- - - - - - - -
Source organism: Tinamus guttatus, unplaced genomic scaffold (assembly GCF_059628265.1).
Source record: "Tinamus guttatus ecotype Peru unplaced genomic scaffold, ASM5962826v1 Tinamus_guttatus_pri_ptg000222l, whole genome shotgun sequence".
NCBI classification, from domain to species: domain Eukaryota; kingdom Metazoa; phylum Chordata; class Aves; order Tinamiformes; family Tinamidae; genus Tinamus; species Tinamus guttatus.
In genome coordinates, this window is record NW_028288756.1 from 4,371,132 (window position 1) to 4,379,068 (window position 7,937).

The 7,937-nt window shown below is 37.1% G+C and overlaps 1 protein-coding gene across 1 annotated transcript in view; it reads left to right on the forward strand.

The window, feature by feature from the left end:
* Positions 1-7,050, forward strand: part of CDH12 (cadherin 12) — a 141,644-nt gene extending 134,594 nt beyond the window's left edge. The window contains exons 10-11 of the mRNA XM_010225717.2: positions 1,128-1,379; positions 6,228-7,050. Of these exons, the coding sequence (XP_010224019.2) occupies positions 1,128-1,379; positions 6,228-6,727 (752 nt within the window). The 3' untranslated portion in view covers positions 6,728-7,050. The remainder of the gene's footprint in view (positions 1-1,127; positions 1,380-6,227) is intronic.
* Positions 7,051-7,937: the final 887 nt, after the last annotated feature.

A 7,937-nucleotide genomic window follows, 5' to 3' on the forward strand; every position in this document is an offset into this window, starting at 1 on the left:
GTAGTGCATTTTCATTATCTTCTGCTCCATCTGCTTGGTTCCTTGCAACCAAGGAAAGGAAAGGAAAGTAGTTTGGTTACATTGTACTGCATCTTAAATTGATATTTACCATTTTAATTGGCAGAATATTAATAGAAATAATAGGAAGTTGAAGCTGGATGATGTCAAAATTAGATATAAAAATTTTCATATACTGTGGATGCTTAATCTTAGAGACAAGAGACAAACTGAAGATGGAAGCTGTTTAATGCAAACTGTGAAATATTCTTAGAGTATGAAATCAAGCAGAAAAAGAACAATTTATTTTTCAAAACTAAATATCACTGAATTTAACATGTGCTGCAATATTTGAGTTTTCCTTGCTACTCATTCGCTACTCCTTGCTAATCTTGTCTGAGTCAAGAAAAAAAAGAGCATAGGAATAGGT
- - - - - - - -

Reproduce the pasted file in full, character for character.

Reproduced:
Source organism: Tinamus guttatus, unplaced genomic scaffold (assembly GCF_059628265.1).
Source record: "Tinamus guttatus ecotype Peru unplaced genomic scaffold, ASM5962826v1 Tinamus_guttatus_pri_ptg000222l, whole genome shotgun sequence".
NCBI classification, from domain to species: domain Eukaryota; kingdom Metazoa; phylum Chordata; class Aves; order Tinamiformes; family Tinamidae; genus Tinamus; species Tinamus guttatus.
In genome coordinates, this window is record NW_028288756.1 from 4,371,132 (window position 1) to 4,379,068 (window position 7,937).

The 7,937-nt window shown below is 37.1% G+C and overlaps 1 protein-coding gene across 1 annotated transcript in view; it reads left to right on the forward strand.

The window, feature by feature from the left end:
* Positions 1-7,050, forward strand: part of CDH12 (cadherin 12) — a 141,644-nt gene extending 134,594 nt beyond the window's left edge. The window contains exons 10-11 of the mRNA XM_010225717.2: positions 1,128-1,379; positions 6,228-7,050. Of these exons, the coding sequence (XP_010224019.2) occupies positions 1,128-1,379; positions 6,228-6,727 (752 nt within the window). The 3' untranslated portion in view covers positions 6,728-7,050. The remainder of the gene's footprint in view (positions 1-1,127; positions 1,380-6,227) is intronic.
* Positions 7,051-7,937: the final 887 nt, after the last annotated feature.

A 7,937-nucleotide genomic window follows, 5' to 3' on the forward strand; every position in this document is an offset into this window, starting at 1 on the left:
GTAGTGCATTTTCATTATCTTCTGCTCCATCTGCTTGGTTCCTTGCAACCAAGGAAAGGAAAGGAAAGTAGTTTGGTTACATTGTACTGCATCTTAAATTGATATTTACCATTTTAATTGGCAGAATATTAATAGAAATAATAGGAAGTTGAAGCTGGATGATGTCAAAATTAGATATAAAAATTTTCATATACTGTGGATGCTTAATCTTAGAGACAAGAGACAAACTGAAGATGGAAGCTGTTTAATGCAAACTGTGAAATATTCTTAGAGTATGAAATCAAGCAGAAAAAGAACAATTTATTTTTCAAAACTAAATATCACTGAATTTAACATGTGCTGCAATATTTGAGTTTTCCTTGCTACTCATTCGCTACTCCTTGCTAATCTTGTCTGAGTCAAGAAAAAAAAGAGCATAGGAATAGGT